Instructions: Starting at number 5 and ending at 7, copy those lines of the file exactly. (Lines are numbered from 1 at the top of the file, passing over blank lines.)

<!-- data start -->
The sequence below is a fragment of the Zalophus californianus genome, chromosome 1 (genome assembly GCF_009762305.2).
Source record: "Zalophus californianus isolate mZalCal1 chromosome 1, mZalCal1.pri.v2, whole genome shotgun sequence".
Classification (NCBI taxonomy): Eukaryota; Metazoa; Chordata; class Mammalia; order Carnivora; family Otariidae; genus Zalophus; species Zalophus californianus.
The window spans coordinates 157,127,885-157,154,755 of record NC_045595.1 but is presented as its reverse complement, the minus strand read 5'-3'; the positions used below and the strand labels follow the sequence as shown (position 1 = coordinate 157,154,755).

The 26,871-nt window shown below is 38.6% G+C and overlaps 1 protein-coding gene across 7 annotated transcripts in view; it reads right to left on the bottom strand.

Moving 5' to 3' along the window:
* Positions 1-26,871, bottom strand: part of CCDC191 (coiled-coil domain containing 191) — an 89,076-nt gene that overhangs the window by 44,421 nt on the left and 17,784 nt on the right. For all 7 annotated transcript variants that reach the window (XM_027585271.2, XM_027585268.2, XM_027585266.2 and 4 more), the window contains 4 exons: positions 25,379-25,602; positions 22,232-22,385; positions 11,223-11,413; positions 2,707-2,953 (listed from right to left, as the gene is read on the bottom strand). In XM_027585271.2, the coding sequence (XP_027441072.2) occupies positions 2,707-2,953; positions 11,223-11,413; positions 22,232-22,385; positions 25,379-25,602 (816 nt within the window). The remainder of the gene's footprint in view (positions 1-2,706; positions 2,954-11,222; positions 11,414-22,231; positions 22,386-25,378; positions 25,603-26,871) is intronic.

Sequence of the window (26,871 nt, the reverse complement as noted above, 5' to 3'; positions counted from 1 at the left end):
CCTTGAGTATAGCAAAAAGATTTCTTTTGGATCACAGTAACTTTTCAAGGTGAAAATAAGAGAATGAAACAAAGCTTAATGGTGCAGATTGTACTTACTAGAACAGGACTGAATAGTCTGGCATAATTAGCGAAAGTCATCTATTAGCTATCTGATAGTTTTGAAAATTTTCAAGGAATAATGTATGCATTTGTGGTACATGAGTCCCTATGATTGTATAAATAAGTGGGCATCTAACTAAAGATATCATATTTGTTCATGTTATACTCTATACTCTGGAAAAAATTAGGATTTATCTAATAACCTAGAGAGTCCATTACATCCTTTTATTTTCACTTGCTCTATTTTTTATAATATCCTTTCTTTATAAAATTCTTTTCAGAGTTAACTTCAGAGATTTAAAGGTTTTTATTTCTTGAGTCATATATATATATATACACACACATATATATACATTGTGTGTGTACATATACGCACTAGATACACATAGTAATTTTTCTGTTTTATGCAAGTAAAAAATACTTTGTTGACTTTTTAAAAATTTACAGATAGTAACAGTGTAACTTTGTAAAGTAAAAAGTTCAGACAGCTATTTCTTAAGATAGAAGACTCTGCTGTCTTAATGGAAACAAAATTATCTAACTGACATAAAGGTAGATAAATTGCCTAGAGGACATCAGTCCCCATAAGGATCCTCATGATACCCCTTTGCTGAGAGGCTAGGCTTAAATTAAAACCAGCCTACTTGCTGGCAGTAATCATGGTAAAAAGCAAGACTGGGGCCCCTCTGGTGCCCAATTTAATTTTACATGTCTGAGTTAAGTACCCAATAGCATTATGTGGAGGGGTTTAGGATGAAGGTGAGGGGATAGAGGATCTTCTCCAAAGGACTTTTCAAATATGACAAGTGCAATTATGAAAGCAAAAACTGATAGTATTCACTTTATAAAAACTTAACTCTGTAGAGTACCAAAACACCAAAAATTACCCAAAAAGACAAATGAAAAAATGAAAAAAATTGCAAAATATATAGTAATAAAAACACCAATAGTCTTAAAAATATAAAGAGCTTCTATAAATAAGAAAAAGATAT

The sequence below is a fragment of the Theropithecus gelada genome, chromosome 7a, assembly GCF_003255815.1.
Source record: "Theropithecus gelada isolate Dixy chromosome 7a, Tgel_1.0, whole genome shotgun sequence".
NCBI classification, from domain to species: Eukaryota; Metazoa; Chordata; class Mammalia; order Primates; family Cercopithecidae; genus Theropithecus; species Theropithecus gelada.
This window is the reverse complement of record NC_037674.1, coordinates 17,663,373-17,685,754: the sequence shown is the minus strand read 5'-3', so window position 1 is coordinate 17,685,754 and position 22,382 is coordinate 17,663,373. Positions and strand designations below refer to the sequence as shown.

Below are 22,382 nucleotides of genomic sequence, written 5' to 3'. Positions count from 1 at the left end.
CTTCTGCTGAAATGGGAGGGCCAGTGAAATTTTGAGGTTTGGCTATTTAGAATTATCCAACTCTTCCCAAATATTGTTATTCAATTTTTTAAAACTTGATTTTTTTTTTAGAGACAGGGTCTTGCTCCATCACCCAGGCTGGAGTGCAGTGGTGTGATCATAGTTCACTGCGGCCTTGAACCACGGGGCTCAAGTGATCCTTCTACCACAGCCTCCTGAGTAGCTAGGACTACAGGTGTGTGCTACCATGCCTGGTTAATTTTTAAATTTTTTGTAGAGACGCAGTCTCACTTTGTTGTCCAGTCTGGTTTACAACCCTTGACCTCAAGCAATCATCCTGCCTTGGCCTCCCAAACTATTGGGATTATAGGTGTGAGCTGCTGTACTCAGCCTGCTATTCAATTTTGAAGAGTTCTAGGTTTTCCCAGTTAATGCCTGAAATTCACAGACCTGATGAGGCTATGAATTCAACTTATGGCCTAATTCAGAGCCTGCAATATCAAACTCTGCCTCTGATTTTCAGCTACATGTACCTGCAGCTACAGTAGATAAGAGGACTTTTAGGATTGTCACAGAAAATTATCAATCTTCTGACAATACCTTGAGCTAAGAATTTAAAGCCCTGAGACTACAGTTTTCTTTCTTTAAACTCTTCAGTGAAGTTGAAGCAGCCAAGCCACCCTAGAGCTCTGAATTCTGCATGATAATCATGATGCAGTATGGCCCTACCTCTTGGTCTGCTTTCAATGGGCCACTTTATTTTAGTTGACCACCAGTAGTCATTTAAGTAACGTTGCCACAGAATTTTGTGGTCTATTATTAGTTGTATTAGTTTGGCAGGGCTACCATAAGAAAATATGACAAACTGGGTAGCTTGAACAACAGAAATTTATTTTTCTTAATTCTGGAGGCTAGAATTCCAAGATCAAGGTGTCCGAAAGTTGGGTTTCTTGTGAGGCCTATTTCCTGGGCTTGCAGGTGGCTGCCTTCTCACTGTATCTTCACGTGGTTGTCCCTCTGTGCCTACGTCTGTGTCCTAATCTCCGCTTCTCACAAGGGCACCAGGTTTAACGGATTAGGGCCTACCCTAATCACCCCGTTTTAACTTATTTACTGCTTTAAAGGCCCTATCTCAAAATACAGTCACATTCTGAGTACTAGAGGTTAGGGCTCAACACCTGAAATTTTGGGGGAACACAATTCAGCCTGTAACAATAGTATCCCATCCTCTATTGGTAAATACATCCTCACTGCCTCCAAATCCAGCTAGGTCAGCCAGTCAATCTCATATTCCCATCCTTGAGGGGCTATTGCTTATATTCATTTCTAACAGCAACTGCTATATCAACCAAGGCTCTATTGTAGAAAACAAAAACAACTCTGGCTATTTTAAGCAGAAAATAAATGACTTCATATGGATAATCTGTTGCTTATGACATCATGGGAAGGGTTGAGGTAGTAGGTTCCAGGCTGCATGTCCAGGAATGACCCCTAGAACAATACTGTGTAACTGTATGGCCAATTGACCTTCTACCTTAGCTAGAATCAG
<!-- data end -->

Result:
The 26,871-nt window shown below is 38.6% G+C and overlaps 1 protein-coding gene across 7 annotated transcripts in view; it reads right to left on the bottom strand.

Moving 5' to 3' along the window:
* Positions 1-26,871, bottom strand: part of CCDC191 (coiled-coil domain containing 191) — an 89,076-nt gene that overhangs the window by 44,421 nt on the left and 17,784 nt on the right. For all 7 annotated transcript variants that reach the window (XM_027585271.2, XM_027585268.2, XM_027585266.2 and 4 more), the window contains 4 exons: positions 25,379-25,602; positions 22,232-22,385; positions 11,223-11,413; positions 2,707-2,953 (listed from right to left, as the gene is read on the bottom strand). In XM_027585271.2, the coding sequence (XP_027441072.2) occupies positions 2,707-2,953; positions 11,223-11,413; positions 22,232-22,385; positions 25,379-25,602 (816 nt within the window). The remainder of the gene's footprint in view (positions 1-2,706; positions 2,954-11,222; positions 11,414-22,231; positions 22,386-25,378; positions 25,603-26,871) is intronic.